Aug 5 2012
Azzaman, August 5, 2012
Iraq is not battling internal problems only. With its relations getting sour with Turkey in the north and not on the right course with Saudi Arabia in the south, the country now has its own international headaches to grabble with.
One sometimes wonders whether the U.S., which invaded Iraq in 2003, had left an independent country behind when it withdrew its forces by the end of 2011.
The Kurdish enclave in the north is more than autonomous with its own armed forces, government and constitution. It is not answerable to the central government in Baghdad. On the contrary, it has always been on the course of defiance.
In the center and south several provinces, encouraged by neighboring states particularly Iran, are having their own administrative structures and some of them their own armed militias.
The government in Baghdad still has access to oil royalties which in recent years have surpassed $100 billion a year. But it is still not strong enough to reckon with.
The Kurds, for instance, strike oil development deals with foreign companies without even notifying the central government. They even have started refining and selling their oil and stashing the income in their own coffers.
As for the neighboring states, their meddling has increased since the U.S. withdrawal. Each neighboring state, particularly the heavy-weight among them – Iran, Turkey and Saudi Arabia – are carving their own paths. But Iran is reported to have emerged as the most influential across the country.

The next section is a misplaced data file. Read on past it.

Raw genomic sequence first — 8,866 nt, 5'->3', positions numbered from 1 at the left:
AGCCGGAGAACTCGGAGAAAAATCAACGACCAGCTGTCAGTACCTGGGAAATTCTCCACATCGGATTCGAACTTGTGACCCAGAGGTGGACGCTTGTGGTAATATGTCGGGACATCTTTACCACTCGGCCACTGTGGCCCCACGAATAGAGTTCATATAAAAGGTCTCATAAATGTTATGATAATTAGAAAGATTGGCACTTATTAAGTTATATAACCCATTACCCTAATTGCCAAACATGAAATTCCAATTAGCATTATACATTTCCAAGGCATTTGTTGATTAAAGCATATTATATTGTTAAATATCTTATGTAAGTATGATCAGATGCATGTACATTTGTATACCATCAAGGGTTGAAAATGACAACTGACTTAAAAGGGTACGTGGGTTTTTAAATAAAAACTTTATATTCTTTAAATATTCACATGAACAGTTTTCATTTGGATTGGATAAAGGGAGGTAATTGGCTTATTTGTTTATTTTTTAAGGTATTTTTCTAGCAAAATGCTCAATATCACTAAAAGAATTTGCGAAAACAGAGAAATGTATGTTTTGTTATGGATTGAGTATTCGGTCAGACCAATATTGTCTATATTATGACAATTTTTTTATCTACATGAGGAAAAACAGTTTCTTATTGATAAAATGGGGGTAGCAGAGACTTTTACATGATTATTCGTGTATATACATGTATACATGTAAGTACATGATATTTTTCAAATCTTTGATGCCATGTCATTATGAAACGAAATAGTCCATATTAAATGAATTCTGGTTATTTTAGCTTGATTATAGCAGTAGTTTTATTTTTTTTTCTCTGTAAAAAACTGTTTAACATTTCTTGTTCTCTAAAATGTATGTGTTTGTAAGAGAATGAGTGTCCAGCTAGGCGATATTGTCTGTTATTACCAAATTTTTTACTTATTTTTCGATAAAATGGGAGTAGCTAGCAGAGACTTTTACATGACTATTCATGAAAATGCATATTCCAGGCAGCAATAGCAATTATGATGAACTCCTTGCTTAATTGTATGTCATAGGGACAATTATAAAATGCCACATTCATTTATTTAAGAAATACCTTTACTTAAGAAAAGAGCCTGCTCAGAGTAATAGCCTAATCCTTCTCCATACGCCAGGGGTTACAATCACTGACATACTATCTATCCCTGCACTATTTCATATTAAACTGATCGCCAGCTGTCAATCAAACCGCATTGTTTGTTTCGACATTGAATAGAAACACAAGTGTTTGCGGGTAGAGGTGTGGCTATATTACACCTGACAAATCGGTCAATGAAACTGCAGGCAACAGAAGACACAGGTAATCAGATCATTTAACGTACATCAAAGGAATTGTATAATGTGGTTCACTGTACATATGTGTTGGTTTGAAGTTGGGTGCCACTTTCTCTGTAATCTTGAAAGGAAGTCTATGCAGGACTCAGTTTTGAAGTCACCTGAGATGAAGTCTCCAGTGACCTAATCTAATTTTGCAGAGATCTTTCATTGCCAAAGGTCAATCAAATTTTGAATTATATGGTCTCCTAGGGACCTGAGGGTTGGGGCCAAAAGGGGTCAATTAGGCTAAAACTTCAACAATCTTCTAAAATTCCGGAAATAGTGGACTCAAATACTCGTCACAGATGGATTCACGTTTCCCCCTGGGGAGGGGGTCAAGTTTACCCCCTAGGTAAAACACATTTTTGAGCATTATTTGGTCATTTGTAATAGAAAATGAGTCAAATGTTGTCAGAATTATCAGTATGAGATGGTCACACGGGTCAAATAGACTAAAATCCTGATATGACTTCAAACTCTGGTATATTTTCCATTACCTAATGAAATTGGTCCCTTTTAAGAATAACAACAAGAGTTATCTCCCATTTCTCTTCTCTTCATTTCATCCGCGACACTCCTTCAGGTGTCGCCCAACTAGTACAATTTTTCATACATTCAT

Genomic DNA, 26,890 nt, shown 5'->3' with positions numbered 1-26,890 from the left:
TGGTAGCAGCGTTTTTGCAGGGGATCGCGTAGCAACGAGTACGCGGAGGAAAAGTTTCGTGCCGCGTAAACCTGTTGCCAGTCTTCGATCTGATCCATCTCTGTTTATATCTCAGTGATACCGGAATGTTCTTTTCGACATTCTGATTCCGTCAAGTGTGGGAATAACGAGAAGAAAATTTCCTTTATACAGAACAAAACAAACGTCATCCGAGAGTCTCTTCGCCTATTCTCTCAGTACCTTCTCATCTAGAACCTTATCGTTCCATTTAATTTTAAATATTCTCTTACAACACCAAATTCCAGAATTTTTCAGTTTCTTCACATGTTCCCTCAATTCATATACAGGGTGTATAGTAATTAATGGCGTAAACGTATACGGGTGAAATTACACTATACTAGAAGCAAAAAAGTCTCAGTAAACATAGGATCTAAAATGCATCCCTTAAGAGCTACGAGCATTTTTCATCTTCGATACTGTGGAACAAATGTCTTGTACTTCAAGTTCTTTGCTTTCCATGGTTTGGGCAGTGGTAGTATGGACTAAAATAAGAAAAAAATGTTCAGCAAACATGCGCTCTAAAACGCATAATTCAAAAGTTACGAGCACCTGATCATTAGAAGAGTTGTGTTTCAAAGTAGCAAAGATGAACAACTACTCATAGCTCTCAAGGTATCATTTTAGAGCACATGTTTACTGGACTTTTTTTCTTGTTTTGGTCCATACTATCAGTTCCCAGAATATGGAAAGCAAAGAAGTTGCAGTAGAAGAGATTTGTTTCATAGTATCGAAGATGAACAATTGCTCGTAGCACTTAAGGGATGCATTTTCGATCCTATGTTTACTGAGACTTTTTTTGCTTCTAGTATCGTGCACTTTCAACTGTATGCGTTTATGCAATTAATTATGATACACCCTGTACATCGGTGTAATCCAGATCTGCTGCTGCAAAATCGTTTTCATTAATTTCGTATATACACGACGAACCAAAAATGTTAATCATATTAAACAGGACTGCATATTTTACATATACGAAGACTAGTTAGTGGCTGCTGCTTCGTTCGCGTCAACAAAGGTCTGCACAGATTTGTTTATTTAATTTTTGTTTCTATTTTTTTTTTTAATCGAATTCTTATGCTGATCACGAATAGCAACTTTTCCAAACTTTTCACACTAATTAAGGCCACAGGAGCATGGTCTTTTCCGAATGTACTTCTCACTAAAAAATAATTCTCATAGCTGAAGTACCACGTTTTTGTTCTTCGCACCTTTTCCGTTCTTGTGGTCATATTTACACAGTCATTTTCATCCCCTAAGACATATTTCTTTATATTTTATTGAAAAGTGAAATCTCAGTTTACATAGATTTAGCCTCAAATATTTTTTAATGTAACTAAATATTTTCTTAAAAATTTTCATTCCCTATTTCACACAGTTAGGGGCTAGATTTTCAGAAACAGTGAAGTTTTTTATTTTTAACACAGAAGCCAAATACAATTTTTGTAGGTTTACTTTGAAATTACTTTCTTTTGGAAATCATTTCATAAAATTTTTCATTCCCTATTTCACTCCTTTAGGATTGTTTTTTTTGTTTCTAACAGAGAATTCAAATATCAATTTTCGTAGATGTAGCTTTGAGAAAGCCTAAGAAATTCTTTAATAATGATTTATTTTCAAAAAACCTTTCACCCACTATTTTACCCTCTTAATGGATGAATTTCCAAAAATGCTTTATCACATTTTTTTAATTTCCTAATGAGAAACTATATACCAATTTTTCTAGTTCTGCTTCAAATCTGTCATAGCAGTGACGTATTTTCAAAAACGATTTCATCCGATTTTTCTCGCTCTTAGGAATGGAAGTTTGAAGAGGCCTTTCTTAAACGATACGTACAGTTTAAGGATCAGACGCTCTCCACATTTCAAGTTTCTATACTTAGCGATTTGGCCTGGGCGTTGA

Turkey only belatedly has come to the Iraqi scene but with great force. Emboldened by the events in Syria and the possible collapse of the government of President Bashar Assad, Turkey is keen to have a strong foothold in Iraq, particularly in its north.
And to demonstrate its power, Ankara dispatched its Foreign Minister Ahmet Davutoglu on a visit to the oil-rich Iraqi city of Kirkuk without even bothering to ask Baghdad’s permission.
Kirkuk is a disputed city with major Iraqi ethnic minorities claiming it to be their own. It has a sizeable Turkmen minority – Iraqis of Turkish descent.
The visit has raised strong criticism and condemnation from Baghdad, which saw it as a violation of its sovereignty.
But nonetheless, it was the right thing to do from the Turkish perspective, and to Baghdad humiliation, the Turkish Foreign Ministry summoned the Iraqi envoy to Ankara to show its anger at Iraqi protests over the visit.
As Syria seems to be destined to fall apart, the events there will have repercussions over the region but Iraq is certain to be the most affected. The weak and the vulnerable are the ones who bear the consequences of international crises.
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